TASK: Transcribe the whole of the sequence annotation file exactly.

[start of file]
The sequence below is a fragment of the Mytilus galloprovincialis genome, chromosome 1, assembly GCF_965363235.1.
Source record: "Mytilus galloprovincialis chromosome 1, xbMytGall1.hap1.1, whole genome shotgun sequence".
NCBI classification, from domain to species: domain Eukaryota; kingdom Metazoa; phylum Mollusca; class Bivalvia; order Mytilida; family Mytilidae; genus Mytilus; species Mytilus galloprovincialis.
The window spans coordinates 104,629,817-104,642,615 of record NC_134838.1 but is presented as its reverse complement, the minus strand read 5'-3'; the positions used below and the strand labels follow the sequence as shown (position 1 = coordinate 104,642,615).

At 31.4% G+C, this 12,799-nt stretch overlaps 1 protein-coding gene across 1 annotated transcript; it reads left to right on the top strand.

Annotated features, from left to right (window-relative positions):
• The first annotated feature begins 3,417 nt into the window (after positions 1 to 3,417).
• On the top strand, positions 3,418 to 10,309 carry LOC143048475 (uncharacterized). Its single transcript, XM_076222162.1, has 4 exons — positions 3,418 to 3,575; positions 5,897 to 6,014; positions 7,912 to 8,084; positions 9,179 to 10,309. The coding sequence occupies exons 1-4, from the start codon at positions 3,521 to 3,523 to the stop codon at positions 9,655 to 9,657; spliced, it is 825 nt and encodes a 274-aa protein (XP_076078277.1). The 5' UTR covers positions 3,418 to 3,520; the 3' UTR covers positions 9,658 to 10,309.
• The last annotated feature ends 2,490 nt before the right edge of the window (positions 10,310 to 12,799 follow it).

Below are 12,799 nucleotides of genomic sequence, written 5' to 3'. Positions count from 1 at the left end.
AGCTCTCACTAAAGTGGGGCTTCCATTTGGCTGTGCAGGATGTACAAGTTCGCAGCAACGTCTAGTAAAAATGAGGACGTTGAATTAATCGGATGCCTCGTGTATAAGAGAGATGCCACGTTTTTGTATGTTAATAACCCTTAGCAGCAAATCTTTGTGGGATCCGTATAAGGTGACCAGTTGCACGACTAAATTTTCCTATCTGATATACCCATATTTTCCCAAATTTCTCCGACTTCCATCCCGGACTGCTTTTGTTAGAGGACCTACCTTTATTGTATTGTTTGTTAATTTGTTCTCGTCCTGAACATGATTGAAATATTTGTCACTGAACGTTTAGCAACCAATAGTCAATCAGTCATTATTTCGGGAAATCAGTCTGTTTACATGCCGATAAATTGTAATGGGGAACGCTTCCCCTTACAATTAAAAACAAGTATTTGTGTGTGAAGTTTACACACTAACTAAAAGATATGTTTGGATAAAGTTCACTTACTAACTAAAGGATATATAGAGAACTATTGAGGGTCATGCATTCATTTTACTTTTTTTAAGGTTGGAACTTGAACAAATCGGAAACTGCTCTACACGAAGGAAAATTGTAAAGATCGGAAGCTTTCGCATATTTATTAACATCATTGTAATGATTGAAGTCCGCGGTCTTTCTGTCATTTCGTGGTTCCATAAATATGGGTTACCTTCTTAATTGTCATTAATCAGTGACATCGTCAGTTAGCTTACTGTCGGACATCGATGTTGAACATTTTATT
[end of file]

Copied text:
The sequence below is a fragment of the Mytilus galloprovincialis genome, chromosome 1, assembly GCF_965363235.1.
Source record: "Mytilus galloprovincialis chromosome 1, xbMytGall1.hap1.1, whole genome shotgun sequence".
NCBI classification, from domain to species: domain Eukaryota; kingdom Metazoa; phylum Mollusca; class Bivalvia; order Mytilida; family Mytilidae; genus Mytilus; species Mytilus galloprovincialis.
The window spans coordinates 104,629,817-104,642,615 of record NC_134838.1 but is presented as its reverse complement, the minus strand read 5'-3'; the positions used below and the strand labels follow the sequence as shown (position 1 = coordinate 104,642,615).

At 31.4% G+C, this 12,799-nt stretch overlaps 1 protein-coding gene across 1 annotated transcript; it reads left to right on the top strand.

Annotated features, from left to right (window-relative positions):
• The first annotated feature begins 3,417 nt into the window (after positions 1 to 3,417).
• On the top strand, positions 3,418 to 10,309 carry LOC143048475 (uncharacterized). Its single transcript, XM_076222162.1, has 4 exons — positions 3,418 to 3,575; positions 5,897 to 6,014; positions 7,912 to 8,084; positions 9,179 to 10,309. The coding sequence occupies exons 1-4, from the start codon at positions 3,521 to 3,523 to the stop codon at positions 9,655 to 9,657; spliced, it is 825 nt and encodes a 274-aa protein (XP_076078277.1). The 5' UTR covers positions 3,418 to 3,520; the 3' UTR covers positions 9,658 to 10,309.
• The last annotated feature ends 2,490 nt before the right edge of the window (positions 10,310 to 12,799 follow it).

Below are 12,799 nucleotides of genomic sequence, written 5' to 3'. Positions count from 1 at the left end.
AGCTCTCACTAAAGTGGGGCTTCCATTTGGCTGTGCAGGATGTACAAGTTCGCAGCAACGTCTAGTAAAAATGAGGACGTTGAATTAATCGGATGCCTCGTGTATAAGAGAGATGCCACGTTTTTGTATGTTAATAACCCTTAGCAGCAAATCTTTGTGGGATCCGTATAAGGTGACCAGTTGCACGACTAAATTTTCCTATCTGATATACCCATATTTTCCCAAATTTCTCCGACTTCCATCCCGGACTGCTTTTGTTAGAGGACCTACCTTTATTGTATTGTTTGTTAATTTGTTCTCGTCCTGAACATGATTGAAATATTTGTCACTGAACGTTTAGCAACCAATAGTCAATCAGTCATTATTTCGGGAAATCAGTCTGTTTACATGCCGATAAATTGTAATGGGGAACGCTTCCCCTTACAATTAAAAACAAGTATTTGTGTGTGAAGTTTACACACTAACTAAAAGATATGTTTGGATAAAGTTCACTTACTAACTAAAGGATATATAGAGAACTATTGAGGGTCATGCATTCATTTTACTTTTTTTAAGGTTGGAACTTGAACAAATCGGAAACTGCTCTACACGAAGGAAAATTGTAAAGATCGGAAGCTTTCGCATATTTATTAACATCATTGTAATGATTGAAGTCCGCGGTCTTTCTGTCATTTCGTGGTTCCATAAATATGGGTTACCTTCTTAATTGTCATTAATCAGTGACATCGTCAGTTAGCTTACTGTCGGACATCGATGTTGAACATTTTATT